Were bohemians "young men disabled by education," as Privat d'Anglemont claimed? Cottom points to the theory, advanced by more than one commentator, about "a disproportion between the numbers of degreed young men and the positions available under Louis Philippe, the Second Republic, and Napoleon III." Were there similar "disproportions" in other countries? Britain, for example, where there was never a real equivalent to the Latin Quarter or the broad experience of bohemianism, despite there being small pockets of writers and artists who might be described as bohemians. It could be that the earlier and faster expansion of industrialisation in Britain helped to soak up some of the young men who might otherwise have been at a loose end because the employment opportunities weren't sufficient to match their educations. And did the prospects offered by the Empire (Australia, Canada, India, South Africa, etc.) contribute towards occupying the energies and talents of the young? There are other theories about the question of why bohemia failed to develop in Britain. Joanna Richardson, in her The Bohemians: La vie de Bohème in Paris, 1830-1914, was of the opinion that, "The Frenchman is naturally more inclined than the Englishman to accept the Bohemian way of life, to countenance its idleness, frivolity, and passionate intensity.... The Frenchman by his nature, is more inclined to indulge in cafe life, to prolong intellectual conversation. He lacks the matter-of-factness of the Englishman."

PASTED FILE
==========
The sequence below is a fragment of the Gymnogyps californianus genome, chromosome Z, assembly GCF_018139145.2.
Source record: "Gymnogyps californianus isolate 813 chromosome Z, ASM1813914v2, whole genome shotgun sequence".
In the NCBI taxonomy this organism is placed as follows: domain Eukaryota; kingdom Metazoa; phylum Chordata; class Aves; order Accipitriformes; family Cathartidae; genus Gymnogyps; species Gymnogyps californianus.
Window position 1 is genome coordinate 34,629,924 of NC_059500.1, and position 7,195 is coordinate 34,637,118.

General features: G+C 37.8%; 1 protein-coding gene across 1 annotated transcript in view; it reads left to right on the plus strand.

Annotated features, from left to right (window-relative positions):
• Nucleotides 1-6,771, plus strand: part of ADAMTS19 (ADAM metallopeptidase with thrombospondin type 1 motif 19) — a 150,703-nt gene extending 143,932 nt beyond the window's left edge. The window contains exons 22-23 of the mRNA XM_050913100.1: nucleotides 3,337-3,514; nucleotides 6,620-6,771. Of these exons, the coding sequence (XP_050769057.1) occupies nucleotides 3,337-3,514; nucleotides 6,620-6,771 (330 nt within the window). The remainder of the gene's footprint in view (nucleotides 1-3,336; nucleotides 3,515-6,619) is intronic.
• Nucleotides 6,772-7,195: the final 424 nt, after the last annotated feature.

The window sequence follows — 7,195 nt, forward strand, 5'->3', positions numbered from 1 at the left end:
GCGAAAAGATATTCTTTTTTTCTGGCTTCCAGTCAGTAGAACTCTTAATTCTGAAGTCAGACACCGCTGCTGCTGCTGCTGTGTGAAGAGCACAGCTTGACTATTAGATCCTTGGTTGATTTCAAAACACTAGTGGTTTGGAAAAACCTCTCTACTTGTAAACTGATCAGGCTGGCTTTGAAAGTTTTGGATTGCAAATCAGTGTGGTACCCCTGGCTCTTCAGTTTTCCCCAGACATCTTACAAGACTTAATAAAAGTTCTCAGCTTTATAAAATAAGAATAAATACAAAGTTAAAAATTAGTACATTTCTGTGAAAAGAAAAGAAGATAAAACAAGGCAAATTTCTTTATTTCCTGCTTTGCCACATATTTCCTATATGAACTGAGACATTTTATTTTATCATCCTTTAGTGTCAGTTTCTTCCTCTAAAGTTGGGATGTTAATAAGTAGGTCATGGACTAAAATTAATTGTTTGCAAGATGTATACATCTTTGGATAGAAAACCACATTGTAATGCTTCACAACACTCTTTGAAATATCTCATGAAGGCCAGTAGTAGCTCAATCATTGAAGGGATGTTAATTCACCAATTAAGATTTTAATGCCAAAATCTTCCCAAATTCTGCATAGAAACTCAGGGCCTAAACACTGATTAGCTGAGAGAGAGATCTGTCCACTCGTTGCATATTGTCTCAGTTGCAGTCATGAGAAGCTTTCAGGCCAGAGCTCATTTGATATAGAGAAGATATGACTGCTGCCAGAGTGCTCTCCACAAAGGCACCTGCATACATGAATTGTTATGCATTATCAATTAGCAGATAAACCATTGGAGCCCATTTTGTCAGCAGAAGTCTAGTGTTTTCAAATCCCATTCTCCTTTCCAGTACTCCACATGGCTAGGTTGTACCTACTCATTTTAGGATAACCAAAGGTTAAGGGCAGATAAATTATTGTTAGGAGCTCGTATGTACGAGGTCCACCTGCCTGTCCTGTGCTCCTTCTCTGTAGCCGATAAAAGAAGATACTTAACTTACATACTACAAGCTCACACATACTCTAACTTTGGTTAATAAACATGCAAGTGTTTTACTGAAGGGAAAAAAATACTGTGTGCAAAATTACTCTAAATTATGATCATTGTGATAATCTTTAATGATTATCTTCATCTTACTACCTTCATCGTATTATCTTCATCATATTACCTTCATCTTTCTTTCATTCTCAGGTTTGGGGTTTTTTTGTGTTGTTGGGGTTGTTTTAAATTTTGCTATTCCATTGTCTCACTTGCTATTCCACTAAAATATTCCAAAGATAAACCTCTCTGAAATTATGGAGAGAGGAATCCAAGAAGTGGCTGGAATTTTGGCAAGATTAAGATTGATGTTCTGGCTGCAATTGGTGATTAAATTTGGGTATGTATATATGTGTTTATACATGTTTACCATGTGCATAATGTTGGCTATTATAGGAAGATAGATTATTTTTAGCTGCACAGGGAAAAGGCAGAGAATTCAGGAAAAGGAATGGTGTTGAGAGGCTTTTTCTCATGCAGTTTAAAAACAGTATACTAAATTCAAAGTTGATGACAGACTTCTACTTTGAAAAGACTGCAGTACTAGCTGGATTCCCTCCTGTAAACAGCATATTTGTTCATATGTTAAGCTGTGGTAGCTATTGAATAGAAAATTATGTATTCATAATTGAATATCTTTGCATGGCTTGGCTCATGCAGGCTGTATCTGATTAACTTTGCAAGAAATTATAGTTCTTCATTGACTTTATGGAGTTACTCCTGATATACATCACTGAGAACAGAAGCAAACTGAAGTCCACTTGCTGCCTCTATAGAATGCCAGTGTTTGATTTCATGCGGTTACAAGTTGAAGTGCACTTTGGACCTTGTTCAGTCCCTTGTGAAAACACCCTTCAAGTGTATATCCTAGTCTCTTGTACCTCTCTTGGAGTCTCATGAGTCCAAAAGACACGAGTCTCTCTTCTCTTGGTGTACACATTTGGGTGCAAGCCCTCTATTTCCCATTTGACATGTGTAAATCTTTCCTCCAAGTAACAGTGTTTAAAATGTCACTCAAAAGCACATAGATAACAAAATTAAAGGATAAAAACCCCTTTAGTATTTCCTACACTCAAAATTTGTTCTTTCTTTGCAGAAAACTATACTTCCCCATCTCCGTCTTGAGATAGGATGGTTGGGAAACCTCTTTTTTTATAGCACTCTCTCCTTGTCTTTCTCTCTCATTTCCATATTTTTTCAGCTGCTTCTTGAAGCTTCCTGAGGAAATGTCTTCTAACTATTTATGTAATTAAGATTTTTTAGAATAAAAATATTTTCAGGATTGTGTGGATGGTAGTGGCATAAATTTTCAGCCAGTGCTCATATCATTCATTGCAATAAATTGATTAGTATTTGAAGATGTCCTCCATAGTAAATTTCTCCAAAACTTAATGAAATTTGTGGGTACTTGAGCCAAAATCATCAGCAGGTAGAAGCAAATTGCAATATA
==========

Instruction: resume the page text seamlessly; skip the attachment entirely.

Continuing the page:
A common complaint about bohemians was that they were work-shy. Cottom says that, although "work had always been a hard fact of life," in the nineteenth century "work became spirit" and "the driving force of culture." And "Like nineteenth century socialism and communism, bohemia was born as a repercussion of this event." Was it, he asks, pure coincidence that Murger's "childhood friend, Pettier, would go on to write the Internationale (1871), the famous communist anthem," and that "socialist-anarchist philosopher, Pierre-Joseph Proudhon, was Murger's downstairs neighbour when Scènes de la Vie de Bohème was written? Murger himself was something of a conservative when it came to politics, but he must have been aware of what was going on around him. His treatment of radicals, and especially of those like Fourier with advanced Utopian theories, was often satirical, but he didn't just ignore them.